Lager Beer Riot of 1855


The little publicized election of March 6, 1855 ushered in a new mayor named Levi Boone and his coalition of nativists, Know-Nothings, anti-Catholics, and temperance advocates to city government. Boone drew the ire of Chicago’s Irish and German community when he increased liquor licensing fees from $50 to $300. His “law and order” platform also included the tripling of the Chicago police force- without hiring any immigrants. When Boone ordered the enforcement of an ordinance that called for all taverns to be closed on Sunday, it was seen by many as a direct attack on the Irish and German community, who traditionally made alcohol part of their Sabbath-day leisure activities.

Boone made hundreds of arrests for violation of the Sunday temperance ordinance and soon the courts were clogged with cases. Judge Henry Rucker was given the job of presiding over a test case for the ordinance enforcement on April 21. Crowds gathered in front of the original Cook County Courthouse at Clark and Randolph to protest the ordinance. The police dispersed the crowd after arresting nine people. Later in the afternoon, protesters assembled again on Clark Street, north of the river, and began to march toward the courthouse. Mayor Boone ordered the Clark Street Bridge to be raised, thus halting most of the crowd until the police and local militia could arrive. When the bridge was lowered, a riot broke out that was quickly put down. One person was killed in the melee and 60 were arrested in what was later dubbed the “Lager Beer Riot of 1855.”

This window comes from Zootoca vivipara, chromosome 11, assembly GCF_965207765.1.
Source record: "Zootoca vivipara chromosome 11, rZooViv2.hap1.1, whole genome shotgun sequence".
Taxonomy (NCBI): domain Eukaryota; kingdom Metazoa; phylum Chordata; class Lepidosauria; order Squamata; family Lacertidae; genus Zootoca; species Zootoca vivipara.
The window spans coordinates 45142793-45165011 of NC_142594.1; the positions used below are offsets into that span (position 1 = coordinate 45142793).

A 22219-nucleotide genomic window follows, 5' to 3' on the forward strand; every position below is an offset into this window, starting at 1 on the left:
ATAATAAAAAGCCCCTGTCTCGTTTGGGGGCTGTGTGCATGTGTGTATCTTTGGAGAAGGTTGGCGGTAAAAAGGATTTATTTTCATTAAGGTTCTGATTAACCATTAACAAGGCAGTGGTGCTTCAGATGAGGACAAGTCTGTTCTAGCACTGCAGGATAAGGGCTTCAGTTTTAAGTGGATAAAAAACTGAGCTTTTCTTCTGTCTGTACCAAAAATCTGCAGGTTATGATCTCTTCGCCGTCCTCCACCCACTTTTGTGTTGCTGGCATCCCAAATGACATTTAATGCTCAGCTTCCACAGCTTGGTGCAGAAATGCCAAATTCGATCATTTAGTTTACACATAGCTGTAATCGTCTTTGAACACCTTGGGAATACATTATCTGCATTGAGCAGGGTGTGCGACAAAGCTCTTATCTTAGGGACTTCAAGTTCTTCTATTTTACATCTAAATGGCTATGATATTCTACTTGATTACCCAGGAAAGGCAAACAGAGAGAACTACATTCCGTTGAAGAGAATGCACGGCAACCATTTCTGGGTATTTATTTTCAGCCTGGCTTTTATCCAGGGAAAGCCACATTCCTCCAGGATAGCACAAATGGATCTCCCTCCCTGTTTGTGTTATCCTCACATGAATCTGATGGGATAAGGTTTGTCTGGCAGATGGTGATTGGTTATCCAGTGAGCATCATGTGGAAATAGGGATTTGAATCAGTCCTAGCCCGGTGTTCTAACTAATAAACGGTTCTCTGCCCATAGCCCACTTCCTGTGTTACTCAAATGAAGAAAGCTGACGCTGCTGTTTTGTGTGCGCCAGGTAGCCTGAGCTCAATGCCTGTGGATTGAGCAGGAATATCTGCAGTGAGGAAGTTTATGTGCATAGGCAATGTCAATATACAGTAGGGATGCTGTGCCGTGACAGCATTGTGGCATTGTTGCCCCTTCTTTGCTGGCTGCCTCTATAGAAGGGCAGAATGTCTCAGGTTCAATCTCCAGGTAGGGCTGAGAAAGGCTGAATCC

Boone later eased his enforcement of the Sunday closing laws and in March of 1856, he and his slate of candidates were voted out of office. The $50 licensing fee was restored and Chicago’s Irish and German communities remained politically active.

Labor Trail

Labor Trail

The Chicago Center for Working-Class Studies (CCWCS) is proud to present the Interactive Labor Trail, made possible by a generous grant from the Illinois Humanities Council. This on-line history resource builds on “The Labor Trail: Chicago's History of Working-Class Life and Struggle,” a map of 140 significant locations in the history of labor, migration, and working-class culture in Chicago and Illinois. The Labor Trail is the product of a joint effort to showcase the many generations of dramatic struggles and working-class life in the Chicago area's rich and turbulent past. The Trail's neighborhood tours invite you to get acquainted with the events, places, and people -- often unsung -- who have made the city what it is today. In addition, the statewide map is just a starting point for further exploration of Illinois' labor heritage. This Interactive Labor Trail expands the number of locations and provides a greater depth of information, while giving map users the chance to add their knowledge of locations and events in the Chicago area’s working-class history.

We invite all individuals, groups, and institutions interested in the labor and working-class history of Chicago, Cook County, the Calumet Region, and Illinois to contribute to the map. Users can add new sites, edit or build upon existing entries with additional text, photographs, primary sources, audio and video files, as well as links to related websites.

Easy-to-use instructions for adding to the on-line version of the map are available at

More information on the Chicago Center for Working-Class Studies is available at:

The Labor Trail: Chicago's History of Working-Class Life and Struggle

Project Director:
Leon Fink, University of Illinois at Chicago

Project Advisors:
Tobias Higbie, Newberry Library
Lisa Oppenheim, Chicago Metro History Education Center
Liesl Miller Orenic, Dominican University

Administrative Director:
Jeffrey Helgeson, University of Illinois at Chicago

Project Assistants:
Aaron Max Berkowitz, University of Illinois at Chicago; John H. Flores, University of Illinois at Chicago; Erik Gellman, Northwestern University; Dan Harper, University of Illinois at Chicago; Emily LaBarbera-Twarog, University of Illinois at Chicago

Web Design:
William Atwood and Melissa Palmer